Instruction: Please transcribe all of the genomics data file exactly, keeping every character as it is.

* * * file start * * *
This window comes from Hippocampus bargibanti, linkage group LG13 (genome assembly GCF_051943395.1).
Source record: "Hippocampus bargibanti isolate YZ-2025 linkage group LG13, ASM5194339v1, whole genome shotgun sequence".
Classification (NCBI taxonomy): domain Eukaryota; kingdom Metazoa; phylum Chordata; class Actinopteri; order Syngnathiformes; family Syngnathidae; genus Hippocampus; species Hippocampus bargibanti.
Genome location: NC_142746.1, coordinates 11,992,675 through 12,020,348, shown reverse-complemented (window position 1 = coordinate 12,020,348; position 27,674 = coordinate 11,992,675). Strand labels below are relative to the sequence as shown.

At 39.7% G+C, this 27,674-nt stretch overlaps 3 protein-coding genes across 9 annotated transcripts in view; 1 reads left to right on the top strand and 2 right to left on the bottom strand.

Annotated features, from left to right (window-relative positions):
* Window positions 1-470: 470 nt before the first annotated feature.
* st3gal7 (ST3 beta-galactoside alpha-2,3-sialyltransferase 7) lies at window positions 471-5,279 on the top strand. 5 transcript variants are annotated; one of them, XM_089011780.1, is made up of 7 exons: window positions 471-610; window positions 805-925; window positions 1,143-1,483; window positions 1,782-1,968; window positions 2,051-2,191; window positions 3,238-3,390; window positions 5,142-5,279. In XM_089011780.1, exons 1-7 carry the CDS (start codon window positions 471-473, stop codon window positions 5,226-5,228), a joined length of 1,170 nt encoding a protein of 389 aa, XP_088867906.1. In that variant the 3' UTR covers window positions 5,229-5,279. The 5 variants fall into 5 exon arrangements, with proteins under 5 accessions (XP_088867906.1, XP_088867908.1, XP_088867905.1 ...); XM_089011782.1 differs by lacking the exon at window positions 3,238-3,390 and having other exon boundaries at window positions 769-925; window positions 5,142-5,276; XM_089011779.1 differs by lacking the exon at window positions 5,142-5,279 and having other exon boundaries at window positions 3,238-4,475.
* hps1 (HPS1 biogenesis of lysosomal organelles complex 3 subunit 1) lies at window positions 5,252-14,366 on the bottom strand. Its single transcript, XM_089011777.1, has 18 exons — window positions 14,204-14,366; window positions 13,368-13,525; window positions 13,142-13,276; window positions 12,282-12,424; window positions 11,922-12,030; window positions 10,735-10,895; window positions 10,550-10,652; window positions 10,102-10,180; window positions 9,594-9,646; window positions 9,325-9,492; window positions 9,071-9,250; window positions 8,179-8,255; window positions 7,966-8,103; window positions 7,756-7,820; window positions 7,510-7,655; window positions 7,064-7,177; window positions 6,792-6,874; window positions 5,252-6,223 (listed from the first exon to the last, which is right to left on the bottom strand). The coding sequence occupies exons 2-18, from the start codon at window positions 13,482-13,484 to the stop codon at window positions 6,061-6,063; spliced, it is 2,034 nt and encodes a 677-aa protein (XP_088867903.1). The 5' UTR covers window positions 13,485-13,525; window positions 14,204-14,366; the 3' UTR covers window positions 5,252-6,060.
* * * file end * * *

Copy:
This window comes from Hippocampus bargibanti, linkage group LG13 (genome assembly GCF_051943395.1).
Source record: "Hippocampus bargibanti isolate YZ-2025 linkage group LG13, ASM5194339v1, whole genome shotgun sequence".
Classification (NCBI taxonomy): domain Eukaryota; kingdom Metazoa; phylum Chordata; class Actinopteri; order Syngnathiformes; family Syngnathidae; genus Hippocampus; species Hippocampus bargibanti.
Genome location: NC_142746.1, coordinates 11,992,675 through 12,020,348, shown reverse-complemented (window position 1 = coordinate 12,020,348; position 27,674 = coordinate 11,992,675). Strand labels below are relative to the sequence as shown.

At 39.7% G+C, this 27,674-nt stretch overlaps 3 protein-coding genes across 9 annotated transcripts in view; 1 reads left to right on the top strand and 2 right to left on the bottom strand.

Annotated features, from left to right (window-relative positions):
* Window positions 1-470: 470 nt before the first annotated feature.
* st3gal7 (ST3 beta-galactoside alpha-2,3-sialyltransferase 7) lies at window positions 471-5,279 on the top strand. 5 transcript variants are annotated; one of them, XM_089011780.1, is made up of 7 exons: window positions 471-610; window positions 805-925; window positions 1,143-1,483; window positions 1,782-1,968; window positions 2,051-2,191; window positions 3,238-3,390; window positions 5,142-5,279. In XM_089011780.1, exons 1-7 carry the CDS (start codon window positions 471-473, stop codon window positions 5,226-5,228), a joined length of 1,170 nt encoding a protein of 389 aa, XP_088867906.1. In that variant the 3' UTR covers window positions 5,229-5,279. The 5 variants fall into 5 exon arrangements, with proteins under 5 accessions (XP_088867906.1, XP_088867908.1, XP_088867905.1 ...); XM_089011782.1 differs by lacking the exon at window positions 3,238-3,390 and having other exon boundaries at window positions 769-925; window positions 5,142-5,276; XM_089011779.1 differs by lacking the exon at window positions 5,142-5,279 and having other exon boundaries at window positions 3,238-4,475.
* hps1 (HPS1 biogenesis of lysosomal organelles complex 3 subunit 1) lies at window positions 5,252-14,366 on the bottom strand. Its single transcript, XM_089011777.1, has 18 exons — window positions 14,204-14,366; window positions 13,368-13,525; window positions 13,142-13,276; window positions 12,282-12,424; window positions 11,922-12,030; window positions 10,735-10,895; window positions 10,550-10,652; window positions 10,102-10,180; window positions 9,594-9,646; window positions 9,325-9,492; window positions 9,071-9,250; window positions 8,179-8,255; window positions 7,966-8,103; window positions 7,756-7,820; window positions 7,510-7,655; window positions 7,064-7,177; window positions 6,792-6,874; window positions 5,252-6,223 (listed from the first exon to the last, which is right to left on the bottom strand). The coding sequence occupies exons 2-18, from the start codon at window positions 13,482-13,484 to the stop codon at window positions 6,061-6,063; spliced, it is 2,034 nt and encodes a 677-aa protein (XP_088867903.1). The 5' UTR covers window positions 13,485-13,525; window positions 14,204-14,366; the 3' UTR covers window positions 5,252-6,060.